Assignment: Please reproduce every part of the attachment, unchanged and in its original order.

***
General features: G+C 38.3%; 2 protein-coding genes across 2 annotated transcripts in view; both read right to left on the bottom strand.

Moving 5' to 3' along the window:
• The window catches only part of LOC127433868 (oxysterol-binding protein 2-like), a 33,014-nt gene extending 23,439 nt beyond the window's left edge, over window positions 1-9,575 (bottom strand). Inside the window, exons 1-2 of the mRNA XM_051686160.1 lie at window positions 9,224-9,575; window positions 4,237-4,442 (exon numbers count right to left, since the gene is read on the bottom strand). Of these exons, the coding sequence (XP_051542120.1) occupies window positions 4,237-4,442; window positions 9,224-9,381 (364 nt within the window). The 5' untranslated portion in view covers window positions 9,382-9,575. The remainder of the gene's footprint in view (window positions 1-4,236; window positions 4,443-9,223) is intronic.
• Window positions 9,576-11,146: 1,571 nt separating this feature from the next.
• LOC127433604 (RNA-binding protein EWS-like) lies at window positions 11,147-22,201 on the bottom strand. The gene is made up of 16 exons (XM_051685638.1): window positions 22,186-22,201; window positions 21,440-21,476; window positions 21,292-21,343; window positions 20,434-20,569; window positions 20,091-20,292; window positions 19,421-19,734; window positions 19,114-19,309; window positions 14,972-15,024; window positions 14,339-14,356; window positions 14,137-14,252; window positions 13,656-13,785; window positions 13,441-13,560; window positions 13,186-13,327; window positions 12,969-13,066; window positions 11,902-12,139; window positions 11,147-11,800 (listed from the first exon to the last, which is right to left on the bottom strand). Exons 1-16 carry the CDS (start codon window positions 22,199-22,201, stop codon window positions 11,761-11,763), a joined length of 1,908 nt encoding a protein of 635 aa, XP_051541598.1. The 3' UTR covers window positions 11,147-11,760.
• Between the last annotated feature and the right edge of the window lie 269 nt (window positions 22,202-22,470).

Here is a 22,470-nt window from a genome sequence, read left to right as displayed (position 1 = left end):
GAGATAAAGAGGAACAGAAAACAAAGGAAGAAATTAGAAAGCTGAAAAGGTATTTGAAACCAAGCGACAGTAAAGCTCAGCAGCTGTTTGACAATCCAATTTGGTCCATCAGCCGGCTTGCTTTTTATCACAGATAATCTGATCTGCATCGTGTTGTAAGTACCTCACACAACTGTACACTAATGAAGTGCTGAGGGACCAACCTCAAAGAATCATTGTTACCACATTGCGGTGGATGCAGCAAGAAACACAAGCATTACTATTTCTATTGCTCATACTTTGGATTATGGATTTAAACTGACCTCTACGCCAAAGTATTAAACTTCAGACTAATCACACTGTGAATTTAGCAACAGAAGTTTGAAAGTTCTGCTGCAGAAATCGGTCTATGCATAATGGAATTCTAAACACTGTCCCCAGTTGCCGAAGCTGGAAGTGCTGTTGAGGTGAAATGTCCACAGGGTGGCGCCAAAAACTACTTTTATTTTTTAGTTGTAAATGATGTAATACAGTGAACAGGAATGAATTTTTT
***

General features: G+C 38.3%; 2 protein-coding genes across 2 annotated transcripts in view; both read right to left on the bottom strand.

Moving 5' to 3' along the window:
• The window catches only part of LOC127433868 (oxysterol-binding protein 2-like), a 33,014-nt gene extending 23,439 nt beyond the window's left edge, over window positions 1-9,575 (bottom strand). Inside the window, exons 1-2 of the mRNA XM_051686160.1 lie at window positions 9,224-9,575; window positions 4,237-4,442 (exon numbers count right to left, since the gene is read on the bottom strand). Of these exons, the coding sequence (XP_051542120.1) occupies window positions 4,237-4,442; window positions 9,224-9,381 (364 nt within the window). The 5' untranslated portion in view covers window positions 9,382-9,575. The remainder of the gene's footprint in view (window positions 1-4,236; window positions 4,443-9,223) is intronic.
• Window positions 9,576-11,146: 1,571 nt separating this feature from the next.
• LOC127433604 (RNA-binding protein EWS-like) lies at window positions 11,147-22,201 on the bottom strand. The gene is made up of 16 exons (XM_051685638.1): window positions 22,186-22,201; window positions 21,440-21,476; window positions 21,292-21,343; window positions 20,434-20,569; window positions 20,091-20,292; window positions 19,421-19,734; window positions 19,114-19,309; window positions 14,972-15,024; window positions 14,339-14,356; window positions 14,137-14,252; window positions 13,656-13,785; window positions 13,441-13,560; window positions 13,186-13,327; window positions 12,969-13,066; window positions 11,902-12,139; window positions 11,147-11,800 (listed from the first exon to the last, which is right to left on the bottom strand). Exons 1-16 carry the CDS (start codon window positions 22,199-22,201, stop codon window positions 11,761-11,763), a joined length of 1,908 nt encoding a protein of 635 aa, XP_051541598.1. The 3' UTR covers window positions 11,147-11,760.
• Between the last annotated feature and the right edge of the window lie 269 nt (window positions 22,202-22,470).

Here is a 22,470-nt window from a genome sequence, read left to right as displayed (position 1 = left end):
GAGATAAAGAGGAACAGAAAACAAAGGAAGAAATTAGAAAGCTGAAAAGGTATTTGAAACCAAGCGACAGTAAAGCTCAGCAGCTGTTTGACAATCCAATTTGGTCCATCAGCCGGCTTGCTTTTTATCACAGATAATCTGATCTGCATCGTGTTGTAAGTACCTCACACAACTGTACACTAATGAAGTGCTGAGGGACCAACCTCAAAGAATCATTGTTACCACATTGCGGTGGATGCAGCAAGAAACACAAGCATTACTATTTCTATTGCTCATACTTTGGATTATGGATTTAAACTGACCTCTACGCCAAAGTATTAAACTTCAGACTAATCACACTGTGAATTTAGCAACAGAAGTTTGAAAGTTCTGCTGCAGAAATCGGTCTATGCATAATGGAATTCTAAACACTGTCCCCAGTTGCCGAAGCTGGAAGTGCTGTTGAGGTGAAATGTCCACAGGGTGGCGCCAAAAACTACTTTTATTTTTTAGTTGTAAATGATGTAATACAGTGAACAGGAATGAATTTTTT